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As far as the pictures go, I don't really see any issues with the visual appearance of the seedlings -- things look good. The only concern I would have is the very large fabric pots you're using combined with predominantly bark soil (also, pic #1 looks like a slip potting, w/ a dense interior surrounded by sparse bark chips -- keep your eye on differences in drainage between those two, the roots may be hesitant to cross the barrier between the two regions).

You will eventually wrestle with the challenge of having grown lanky roots into a comparatively large mass of bark, and wanting to transition these fully into pumice/lava/etc. It gets harder and harder to bare root pine seedlings as time goes on, so next year, somewhat early before sun/heat starts to build, you may want to think about eating that transition risk earlier rather than later, and addressing any root structure issues you find (tap root, lanky roots, etc) at that time.

But your Nevada sun/humidity conditions should in theory give you good growth this year to tee up that transition.

Regarding this:



I wouldn't succumb to this temptation when growing pine (regardless of substrate, but especially in organic substrate in a grow bag that's very large compared to the seedling). To gain confidence / train your intuition for this particular grow setup / local conditions, give the chopstick moisture dipstick method a try -- drive takeout chopsticks deep into the pots permanently, and occasionally take a look to see what the moisture gradient looks like. You'll be surprised at how long an organic mass of bark can hold moisture deeper within the grow bag, but it will also help you control how frequently you water. The less you inundate the pot with water and allow the pine roots to breathe air a bit before getting moisture again, the easier it will be to prevent the pot size / media type from overwhelming the young seedlings (which cannot yet draw that much water).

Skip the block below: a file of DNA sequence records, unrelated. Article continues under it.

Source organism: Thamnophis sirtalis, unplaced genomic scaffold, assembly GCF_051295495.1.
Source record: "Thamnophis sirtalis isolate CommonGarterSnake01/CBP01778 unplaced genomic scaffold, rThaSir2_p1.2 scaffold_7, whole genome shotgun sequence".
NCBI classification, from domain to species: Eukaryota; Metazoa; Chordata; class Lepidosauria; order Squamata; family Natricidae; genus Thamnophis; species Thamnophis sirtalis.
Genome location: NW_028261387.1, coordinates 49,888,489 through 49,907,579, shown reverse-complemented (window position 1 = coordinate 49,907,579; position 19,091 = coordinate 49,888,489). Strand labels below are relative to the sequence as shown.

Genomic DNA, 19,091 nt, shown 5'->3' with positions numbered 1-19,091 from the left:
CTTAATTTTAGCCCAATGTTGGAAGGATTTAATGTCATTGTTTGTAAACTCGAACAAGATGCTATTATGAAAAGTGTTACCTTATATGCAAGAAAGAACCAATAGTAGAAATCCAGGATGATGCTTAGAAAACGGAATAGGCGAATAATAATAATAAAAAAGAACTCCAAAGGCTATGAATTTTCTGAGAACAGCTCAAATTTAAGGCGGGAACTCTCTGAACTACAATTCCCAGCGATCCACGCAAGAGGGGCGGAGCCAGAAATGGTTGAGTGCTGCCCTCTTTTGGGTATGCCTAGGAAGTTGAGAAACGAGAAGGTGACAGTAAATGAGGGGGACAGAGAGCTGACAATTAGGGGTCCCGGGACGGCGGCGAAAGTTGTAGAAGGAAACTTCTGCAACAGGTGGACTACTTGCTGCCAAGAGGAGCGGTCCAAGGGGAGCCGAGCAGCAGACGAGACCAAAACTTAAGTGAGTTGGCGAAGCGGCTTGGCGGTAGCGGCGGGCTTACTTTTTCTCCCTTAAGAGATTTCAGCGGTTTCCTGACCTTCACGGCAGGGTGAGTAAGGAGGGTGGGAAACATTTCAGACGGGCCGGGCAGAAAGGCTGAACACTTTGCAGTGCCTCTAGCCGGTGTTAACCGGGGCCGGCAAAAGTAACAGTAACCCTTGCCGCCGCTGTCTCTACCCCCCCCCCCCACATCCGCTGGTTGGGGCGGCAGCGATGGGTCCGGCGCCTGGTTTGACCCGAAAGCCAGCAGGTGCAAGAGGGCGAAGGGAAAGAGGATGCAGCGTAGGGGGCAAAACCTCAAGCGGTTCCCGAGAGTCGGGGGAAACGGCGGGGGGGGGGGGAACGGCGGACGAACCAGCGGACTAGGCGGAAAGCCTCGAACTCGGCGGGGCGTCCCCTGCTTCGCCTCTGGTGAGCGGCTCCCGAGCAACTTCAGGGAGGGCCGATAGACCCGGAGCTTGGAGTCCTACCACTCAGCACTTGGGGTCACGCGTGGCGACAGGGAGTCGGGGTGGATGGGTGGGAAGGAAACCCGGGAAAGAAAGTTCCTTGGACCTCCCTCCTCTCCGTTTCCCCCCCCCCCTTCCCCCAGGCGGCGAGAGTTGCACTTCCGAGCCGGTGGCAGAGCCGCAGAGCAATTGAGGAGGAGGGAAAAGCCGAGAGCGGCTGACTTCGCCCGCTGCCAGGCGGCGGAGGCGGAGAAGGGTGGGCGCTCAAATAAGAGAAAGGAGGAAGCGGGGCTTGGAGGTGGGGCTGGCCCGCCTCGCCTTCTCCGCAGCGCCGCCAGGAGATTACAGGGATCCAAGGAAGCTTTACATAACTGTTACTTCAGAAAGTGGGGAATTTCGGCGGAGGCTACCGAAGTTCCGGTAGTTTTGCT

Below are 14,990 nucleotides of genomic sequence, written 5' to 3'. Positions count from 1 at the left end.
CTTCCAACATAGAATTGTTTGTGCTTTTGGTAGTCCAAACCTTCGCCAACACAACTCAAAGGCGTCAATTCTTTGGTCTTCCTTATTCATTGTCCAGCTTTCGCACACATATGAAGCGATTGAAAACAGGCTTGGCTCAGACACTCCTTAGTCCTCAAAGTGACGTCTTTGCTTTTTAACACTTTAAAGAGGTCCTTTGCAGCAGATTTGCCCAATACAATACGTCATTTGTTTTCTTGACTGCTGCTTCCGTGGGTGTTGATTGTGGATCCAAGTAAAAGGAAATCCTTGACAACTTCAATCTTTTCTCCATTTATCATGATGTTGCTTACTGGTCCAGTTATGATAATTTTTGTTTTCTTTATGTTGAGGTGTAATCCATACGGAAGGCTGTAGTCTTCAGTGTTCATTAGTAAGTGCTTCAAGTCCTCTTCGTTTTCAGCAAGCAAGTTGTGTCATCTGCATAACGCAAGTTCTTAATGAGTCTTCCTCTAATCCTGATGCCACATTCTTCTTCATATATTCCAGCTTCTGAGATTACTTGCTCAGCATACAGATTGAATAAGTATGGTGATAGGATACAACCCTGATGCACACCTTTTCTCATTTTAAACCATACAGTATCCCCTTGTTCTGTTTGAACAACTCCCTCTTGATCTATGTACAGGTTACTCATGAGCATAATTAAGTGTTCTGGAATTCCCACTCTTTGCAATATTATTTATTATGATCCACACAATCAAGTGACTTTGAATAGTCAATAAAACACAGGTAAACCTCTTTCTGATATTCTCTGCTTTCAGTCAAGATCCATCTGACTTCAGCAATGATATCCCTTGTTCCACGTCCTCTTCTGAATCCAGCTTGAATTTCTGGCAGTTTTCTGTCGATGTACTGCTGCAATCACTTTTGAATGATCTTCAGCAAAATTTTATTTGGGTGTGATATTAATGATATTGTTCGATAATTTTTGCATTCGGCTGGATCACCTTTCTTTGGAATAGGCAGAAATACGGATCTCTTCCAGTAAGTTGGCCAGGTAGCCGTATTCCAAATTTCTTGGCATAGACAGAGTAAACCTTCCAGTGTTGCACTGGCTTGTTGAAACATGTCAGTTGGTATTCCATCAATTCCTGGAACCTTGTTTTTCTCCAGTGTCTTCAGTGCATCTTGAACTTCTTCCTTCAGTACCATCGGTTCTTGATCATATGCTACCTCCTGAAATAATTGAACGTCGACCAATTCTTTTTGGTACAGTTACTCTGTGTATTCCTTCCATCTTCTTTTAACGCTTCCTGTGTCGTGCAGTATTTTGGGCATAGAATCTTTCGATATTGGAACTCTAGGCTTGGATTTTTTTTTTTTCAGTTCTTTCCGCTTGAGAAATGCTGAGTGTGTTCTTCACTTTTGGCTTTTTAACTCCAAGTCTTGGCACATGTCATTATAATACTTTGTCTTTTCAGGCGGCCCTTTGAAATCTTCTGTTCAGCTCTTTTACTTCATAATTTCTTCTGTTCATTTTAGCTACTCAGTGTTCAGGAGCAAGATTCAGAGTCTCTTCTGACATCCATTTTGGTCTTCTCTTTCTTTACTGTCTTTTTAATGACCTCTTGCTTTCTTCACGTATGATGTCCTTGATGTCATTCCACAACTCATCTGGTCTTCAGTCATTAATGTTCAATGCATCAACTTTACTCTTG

Thank you so much for all of your information! I moved them to the larger pots in hopes to help them develop under the advisement of a number of youtube videos, so that they might develop hearty trunks and get a lot of nice branching. I totally acknowledge that I went too big too early, but the bark chips are going to pose an issue for them, too?